Being in the customs union with the European Union means that we cannot negotiate our own independent free trade agreements. If negotiating our future trade relationship with the EU required us to extend the transition period by a year, that could be seen as negative, but the reality is that negotiations with most major countries, such as China and the US, will take time to conclude. Does my right hon. Friend therefore agree that extending the transition period by a year would be better for securing independent free trade agreements than being stuck in an indefinite backstop?
I know that my hon. Friend has considerable experience, particularly on issues such as China, in which I know he takes a deep interest. The key point is that it will be a sovereign choice for the UK whether it extends the implementation period. He alludes to the fact that significant work is already going on. For example, the economic and financial dialogues the Treasury has with countries such as China, India and Brazil lay the groundwork for much of the trade discussions that colleagues in the Department for International Trade are concluding.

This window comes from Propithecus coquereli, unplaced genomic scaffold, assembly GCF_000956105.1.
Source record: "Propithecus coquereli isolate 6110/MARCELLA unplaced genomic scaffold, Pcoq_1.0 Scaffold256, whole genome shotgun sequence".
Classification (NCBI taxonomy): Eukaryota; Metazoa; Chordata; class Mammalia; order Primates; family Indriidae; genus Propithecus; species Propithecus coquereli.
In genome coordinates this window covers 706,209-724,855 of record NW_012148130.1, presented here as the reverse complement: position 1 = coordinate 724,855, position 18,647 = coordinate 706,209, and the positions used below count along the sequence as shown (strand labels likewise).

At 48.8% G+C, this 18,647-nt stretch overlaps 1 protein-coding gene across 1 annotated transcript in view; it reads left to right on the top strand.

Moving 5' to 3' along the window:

I am both pleased and encouraged by the progress that my right hon. Friend the Secretary of State for International Trade is making. The point is that, through the deal that the Prime Minister has negotiated, we now are in a position where we can pursue an independent trade policy. That is clear on page 1 of the political declaration. Part 5 of the political declaration sets out a clear timetable to put momentum into the discussions in order that we can not only negotiate and sign during the interim period but get to that future trade agreement with the European Union, which will allow us to start those trade agreements with the rest of the world.